Life in Lockdown

After six weeks, lockdown is beginning to get to me a little. I was fine for a month or so; enjoying it really, relishing not having to organise anything or remember appointments, not needing to bother about rotas and timetables, just having time to myself to be introspective and of course to learn Ancient Greek.

The Greek’s going pretty well actually – it seems to reach parts of the brain modern languages can’t reach. I’m against elitism in learning but it has to be said that learning a classical language does something to your grey matter. I can feel bits of it sparking up and making connections I haven’t made since I was at school and laughing at Miss Kettlewell. But enough of that later…

Alas in the seventh week the time is starting to hang heavy and I’m going a little stir-crazy. There are only so many videos you can watch or courses you can do or Zoom meetings you can attend without some kind of burnout and basically when it comes down to it there’s no substitute for full-on human contact. I’m a mixture of introvert and extravert and whilst I enjoy company I also need from time to time to hibernate. My usual periods for doing this are Christmas and summer; at Christmas I take a couple of weeks and in the summer I go for a month. It’s very wholesome but at the end of it I’m glad to go out and see people again.

I’m lucky of course not to be living alone. I don’t know what I’d do if I were in that situation or else stuck in a flat with small children pinging off the walls. Then again they say that this period without frenetic activity has helped children to focus more – and as we found when doing Home Education, when children say they’re bored if you leave them to find something to do they usually will.

On the TV I’m continuing with Doctor Foster, a positively Greek drama with everything you could want in a modern tale of betrayal and vengeance. The eponymous doctor is basically Medea; a calm and supportive woman who, when she finds out her husband has been cheating on her for years, stops at nothing to destroy him. It’s appalling and highly compelling in about equal measure.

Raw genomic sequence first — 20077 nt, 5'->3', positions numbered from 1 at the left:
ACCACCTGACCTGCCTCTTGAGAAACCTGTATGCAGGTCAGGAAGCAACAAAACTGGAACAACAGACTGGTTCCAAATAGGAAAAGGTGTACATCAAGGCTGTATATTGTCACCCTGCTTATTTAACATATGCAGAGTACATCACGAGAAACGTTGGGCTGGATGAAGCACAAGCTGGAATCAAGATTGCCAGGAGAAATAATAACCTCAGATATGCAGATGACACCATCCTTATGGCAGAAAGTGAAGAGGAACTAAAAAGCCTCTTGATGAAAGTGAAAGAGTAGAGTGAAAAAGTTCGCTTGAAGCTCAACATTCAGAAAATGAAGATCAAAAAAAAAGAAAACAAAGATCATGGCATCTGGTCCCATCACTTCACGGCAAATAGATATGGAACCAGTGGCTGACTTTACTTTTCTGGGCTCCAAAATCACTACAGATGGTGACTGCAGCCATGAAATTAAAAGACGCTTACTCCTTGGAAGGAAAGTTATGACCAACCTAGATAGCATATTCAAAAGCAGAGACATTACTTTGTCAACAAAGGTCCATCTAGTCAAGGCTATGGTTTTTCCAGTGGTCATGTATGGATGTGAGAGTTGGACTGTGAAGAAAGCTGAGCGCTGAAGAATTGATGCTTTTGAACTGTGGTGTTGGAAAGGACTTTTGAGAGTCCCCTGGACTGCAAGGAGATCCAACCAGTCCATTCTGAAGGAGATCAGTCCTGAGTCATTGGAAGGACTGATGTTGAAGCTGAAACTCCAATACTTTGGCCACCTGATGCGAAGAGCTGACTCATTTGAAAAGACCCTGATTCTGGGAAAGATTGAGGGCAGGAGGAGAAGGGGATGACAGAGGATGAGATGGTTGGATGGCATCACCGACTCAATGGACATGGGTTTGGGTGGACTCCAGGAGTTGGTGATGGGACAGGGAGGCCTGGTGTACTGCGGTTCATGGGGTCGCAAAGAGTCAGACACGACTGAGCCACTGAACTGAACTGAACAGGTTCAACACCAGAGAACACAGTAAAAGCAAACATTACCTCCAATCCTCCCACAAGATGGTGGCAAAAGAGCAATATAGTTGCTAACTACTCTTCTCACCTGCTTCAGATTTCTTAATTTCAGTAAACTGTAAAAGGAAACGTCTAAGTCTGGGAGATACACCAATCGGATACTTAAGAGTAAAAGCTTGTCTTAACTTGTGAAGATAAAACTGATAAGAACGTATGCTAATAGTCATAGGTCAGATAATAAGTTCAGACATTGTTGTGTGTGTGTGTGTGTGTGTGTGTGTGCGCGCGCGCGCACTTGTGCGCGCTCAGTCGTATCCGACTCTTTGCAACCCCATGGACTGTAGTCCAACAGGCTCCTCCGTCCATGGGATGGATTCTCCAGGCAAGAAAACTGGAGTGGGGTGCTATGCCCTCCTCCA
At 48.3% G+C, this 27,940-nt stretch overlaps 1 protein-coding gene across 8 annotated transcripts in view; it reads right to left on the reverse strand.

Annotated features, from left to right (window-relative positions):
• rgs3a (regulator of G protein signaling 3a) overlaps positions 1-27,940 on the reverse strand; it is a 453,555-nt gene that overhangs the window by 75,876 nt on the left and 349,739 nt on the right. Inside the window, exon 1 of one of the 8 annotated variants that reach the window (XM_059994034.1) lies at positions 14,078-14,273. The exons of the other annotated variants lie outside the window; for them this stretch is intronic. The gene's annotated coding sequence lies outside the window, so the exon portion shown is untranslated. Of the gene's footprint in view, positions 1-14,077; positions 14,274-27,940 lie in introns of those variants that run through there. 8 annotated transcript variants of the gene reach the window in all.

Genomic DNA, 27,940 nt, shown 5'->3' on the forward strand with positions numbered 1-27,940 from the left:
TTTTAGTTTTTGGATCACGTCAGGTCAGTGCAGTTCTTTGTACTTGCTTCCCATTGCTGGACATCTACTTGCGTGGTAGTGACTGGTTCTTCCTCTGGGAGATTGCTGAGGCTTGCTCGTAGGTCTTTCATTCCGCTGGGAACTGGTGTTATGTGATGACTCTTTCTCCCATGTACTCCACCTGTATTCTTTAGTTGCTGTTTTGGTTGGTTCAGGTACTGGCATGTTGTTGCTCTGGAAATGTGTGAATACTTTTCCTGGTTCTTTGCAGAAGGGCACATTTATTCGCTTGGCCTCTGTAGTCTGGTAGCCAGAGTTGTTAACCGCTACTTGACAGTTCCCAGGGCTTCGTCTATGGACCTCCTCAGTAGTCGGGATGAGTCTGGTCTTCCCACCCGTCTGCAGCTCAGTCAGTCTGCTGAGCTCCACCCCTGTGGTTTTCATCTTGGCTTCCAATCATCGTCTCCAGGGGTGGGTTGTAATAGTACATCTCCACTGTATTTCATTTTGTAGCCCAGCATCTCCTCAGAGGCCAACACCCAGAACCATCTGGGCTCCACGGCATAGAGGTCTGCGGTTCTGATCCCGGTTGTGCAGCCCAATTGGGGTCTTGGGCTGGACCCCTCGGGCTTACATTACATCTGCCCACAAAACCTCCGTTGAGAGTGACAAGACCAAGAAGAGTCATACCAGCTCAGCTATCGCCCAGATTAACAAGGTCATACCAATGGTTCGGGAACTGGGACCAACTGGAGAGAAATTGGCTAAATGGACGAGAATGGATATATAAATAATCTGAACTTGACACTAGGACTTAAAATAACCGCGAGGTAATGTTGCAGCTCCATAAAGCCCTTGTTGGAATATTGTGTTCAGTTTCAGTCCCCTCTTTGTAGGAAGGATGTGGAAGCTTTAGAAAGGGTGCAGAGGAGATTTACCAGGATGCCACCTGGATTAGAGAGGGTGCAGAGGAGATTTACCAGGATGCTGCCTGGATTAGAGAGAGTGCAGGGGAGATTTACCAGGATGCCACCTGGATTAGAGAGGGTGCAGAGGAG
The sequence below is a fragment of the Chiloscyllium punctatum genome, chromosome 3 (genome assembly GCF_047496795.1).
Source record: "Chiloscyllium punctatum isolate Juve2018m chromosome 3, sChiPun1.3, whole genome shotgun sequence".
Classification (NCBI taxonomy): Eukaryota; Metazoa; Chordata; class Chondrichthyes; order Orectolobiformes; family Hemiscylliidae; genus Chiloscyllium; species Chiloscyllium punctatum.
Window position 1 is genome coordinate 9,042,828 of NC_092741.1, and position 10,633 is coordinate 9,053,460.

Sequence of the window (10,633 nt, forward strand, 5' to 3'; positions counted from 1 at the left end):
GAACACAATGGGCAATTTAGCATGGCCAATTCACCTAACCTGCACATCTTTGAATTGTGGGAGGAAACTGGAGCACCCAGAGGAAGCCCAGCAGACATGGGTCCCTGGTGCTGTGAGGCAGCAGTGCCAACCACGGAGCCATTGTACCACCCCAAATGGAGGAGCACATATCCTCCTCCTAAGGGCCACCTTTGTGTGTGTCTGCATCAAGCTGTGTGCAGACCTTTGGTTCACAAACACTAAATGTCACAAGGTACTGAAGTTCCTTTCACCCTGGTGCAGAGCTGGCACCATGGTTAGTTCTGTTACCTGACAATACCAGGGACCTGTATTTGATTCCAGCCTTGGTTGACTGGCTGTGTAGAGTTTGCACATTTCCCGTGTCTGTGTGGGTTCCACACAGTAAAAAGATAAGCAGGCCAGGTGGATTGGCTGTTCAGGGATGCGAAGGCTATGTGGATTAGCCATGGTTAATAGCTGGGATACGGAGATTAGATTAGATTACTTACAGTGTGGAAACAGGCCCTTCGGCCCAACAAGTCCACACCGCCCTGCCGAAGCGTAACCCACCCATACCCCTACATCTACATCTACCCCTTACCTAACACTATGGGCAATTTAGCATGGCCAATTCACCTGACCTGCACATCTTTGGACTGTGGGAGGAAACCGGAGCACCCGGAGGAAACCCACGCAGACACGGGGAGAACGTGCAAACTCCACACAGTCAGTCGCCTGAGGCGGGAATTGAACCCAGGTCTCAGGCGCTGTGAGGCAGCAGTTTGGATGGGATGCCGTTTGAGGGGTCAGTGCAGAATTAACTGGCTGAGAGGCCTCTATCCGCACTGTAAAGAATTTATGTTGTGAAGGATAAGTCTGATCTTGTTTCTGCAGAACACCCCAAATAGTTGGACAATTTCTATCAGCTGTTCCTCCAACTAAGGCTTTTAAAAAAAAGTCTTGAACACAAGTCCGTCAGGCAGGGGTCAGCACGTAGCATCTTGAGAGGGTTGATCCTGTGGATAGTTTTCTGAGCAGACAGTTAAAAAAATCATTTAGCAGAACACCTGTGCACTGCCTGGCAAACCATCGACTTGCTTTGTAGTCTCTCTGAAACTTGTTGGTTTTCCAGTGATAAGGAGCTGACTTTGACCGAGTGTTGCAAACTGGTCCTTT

Reading-wise I’m between books at the moment: I’ve finished Beloved and The House of the Spirits and I tried Annie Proulx’s Barkskins again

but I just can’t get into it. The latest edition of Granta arrived on Saturday and I launched into it with such fervour that I’ve read nearly all the stories and articles. I have ordered the Booker prize-winning Girl, Woman, Other which should arrive in the next few days, so till then I am resigned to having spaces in the day with nothing to read but Facebook or the Guardian app. Ah well.

The trouble is, when a book arrives that I really want to read, I devour it within days and then I have nothing to read any more.

Back to Miss Kettlewell. I’ve mentioned her before but just in case you don’t remember, she was our Latin teacher at school. Red-faced and plump, looking rather like a German sausage in an ill-fitting crimplene dress, she cut a ridiculous figure to our 14-year-old eyes. She not only taught Classics, she spoke English in a Latinate way like a female Doctor Johnson, giving equal weight to each syllable and pronouncing every letter clearly. One day as the lesson started, her eye lit on a vase of dead flowers on the windowsill (how they got there no-one knew.) She screwed up her face, pointed a trembling finger at them and in a sonorous tone said, to no-one in particular, ‘Take those flowers away – I dislike them intensely!’